Originating in South Korea, the Siberian chipmunk only found its way into Europe because it was exported as part of the 1960s pet trade. While not a squirrel – it is part of the Sciuridae family – it shares many of the same characteristics. They hibernate over the winter months, and share their burrows with other chipmunks. They-are solitary animals normally, enjoying separate marked territories, but communicate with each other via two types of noise.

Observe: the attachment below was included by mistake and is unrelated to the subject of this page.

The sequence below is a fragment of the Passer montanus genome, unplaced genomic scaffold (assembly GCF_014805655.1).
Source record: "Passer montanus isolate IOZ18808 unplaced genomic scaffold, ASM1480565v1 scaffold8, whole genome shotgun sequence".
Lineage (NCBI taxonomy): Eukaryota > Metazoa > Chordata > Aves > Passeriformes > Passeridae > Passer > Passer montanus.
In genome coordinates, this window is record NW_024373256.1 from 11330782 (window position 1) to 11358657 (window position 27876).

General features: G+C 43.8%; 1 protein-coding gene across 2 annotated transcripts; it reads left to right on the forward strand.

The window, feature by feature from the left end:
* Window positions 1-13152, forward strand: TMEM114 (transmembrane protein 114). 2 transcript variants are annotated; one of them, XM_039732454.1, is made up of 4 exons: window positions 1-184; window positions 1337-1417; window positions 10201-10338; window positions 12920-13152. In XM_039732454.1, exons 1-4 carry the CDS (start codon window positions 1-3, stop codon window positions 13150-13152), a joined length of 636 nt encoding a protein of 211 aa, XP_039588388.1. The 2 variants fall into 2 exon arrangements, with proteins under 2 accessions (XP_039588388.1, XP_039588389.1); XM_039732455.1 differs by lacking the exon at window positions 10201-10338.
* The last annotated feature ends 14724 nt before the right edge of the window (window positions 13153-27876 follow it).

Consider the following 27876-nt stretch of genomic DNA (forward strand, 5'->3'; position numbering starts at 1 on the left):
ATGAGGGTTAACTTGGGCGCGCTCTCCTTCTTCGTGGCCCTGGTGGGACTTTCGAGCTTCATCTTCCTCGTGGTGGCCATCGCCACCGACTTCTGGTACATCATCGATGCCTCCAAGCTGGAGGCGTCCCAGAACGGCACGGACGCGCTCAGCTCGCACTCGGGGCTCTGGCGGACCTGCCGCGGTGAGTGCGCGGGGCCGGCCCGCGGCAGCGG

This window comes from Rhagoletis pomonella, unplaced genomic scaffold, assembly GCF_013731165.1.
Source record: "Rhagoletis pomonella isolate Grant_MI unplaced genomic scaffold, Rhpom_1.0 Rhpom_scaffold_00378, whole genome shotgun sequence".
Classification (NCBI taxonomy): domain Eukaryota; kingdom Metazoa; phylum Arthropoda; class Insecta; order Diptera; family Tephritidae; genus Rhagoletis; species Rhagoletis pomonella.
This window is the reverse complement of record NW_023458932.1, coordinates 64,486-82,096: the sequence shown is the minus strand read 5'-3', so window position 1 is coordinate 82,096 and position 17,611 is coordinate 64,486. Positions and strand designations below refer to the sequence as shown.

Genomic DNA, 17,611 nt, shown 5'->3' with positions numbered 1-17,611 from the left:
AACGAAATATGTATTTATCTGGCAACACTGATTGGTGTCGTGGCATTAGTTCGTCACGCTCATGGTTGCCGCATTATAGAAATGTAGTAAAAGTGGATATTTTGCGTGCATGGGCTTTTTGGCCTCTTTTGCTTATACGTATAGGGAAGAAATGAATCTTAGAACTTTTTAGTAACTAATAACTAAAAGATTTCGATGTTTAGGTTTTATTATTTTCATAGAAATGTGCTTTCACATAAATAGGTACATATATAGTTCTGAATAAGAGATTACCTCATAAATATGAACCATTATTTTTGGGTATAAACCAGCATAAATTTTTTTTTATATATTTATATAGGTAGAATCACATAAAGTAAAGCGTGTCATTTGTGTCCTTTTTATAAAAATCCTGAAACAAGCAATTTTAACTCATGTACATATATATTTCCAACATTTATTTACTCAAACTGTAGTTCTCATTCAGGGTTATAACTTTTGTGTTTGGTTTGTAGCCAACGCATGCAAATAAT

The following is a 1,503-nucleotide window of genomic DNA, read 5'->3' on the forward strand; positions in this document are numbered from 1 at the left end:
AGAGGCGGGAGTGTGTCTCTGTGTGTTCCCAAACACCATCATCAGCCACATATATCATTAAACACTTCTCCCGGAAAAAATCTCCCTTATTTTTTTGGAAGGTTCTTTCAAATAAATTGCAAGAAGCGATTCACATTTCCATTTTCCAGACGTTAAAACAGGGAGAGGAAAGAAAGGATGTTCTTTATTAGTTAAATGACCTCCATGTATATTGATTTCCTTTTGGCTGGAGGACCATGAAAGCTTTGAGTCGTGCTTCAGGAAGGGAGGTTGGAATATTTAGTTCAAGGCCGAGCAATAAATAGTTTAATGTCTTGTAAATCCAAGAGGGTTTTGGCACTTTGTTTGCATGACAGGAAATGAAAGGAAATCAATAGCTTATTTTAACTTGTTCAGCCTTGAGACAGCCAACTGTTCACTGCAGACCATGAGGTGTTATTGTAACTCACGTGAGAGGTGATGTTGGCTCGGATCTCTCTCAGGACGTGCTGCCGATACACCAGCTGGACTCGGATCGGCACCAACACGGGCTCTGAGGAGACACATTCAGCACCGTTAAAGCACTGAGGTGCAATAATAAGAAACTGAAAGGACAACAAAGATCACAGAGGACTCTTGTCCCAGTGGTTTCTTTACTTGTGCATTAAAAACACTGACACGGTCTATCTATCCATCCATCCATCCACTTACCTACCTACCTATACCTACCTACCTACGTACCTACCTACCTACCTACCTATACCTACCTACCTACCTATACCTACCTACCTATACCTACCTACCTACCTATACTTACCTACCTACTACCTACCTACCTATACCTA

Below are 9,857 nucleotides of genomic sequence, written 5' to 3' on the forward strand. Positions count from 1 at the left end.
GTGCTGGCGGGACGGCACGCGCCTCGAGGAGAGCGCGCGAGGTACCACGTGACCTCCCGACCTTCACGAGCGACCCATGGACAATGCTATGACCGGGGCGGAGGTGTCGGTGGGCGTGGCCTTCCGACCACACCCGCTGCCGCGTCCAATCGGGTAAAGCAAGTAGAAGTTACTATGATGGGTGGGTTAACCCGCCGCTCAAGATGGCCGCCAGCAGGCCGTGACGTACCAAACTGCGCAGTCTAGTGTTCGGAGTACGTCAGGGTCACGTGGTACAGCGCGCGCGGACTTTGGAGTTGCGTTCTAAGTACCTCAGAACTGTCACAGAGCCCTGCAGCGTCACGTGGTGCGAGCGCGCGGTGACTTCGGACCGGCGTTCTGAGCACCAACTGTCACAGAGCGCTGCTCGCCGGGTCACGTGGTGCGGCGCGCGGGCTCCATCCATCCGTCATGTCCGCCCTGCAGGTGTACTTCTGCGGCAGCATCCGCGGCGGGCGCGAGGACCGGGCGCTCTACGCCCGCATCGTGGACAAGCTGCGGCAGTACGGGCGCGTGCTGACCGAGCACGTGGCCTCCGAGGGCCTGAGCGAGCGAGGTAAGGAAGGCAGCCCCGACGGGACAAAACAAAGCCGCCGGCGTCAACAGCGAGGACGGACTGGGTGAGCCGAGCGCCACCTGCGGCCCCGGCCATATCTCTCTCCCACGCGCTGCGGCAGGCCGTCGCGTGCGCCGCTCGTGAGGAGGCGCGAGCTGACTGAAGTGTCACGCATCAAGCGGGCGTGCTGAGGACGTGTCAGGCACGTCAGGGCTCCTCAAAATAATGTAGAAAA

The lower of the two is thought to be used for mating. A typical Siberian chipmunk has, a distinctive coat of four white stripes and five black stripes across its back. It will only grow to 25 centimetres (9.8 inches) long, and its weight depends on the time of year. Their small stature makes them an easy target for bigger animals of prey, notably weasels. They breed twice year and the young forage at six weeks.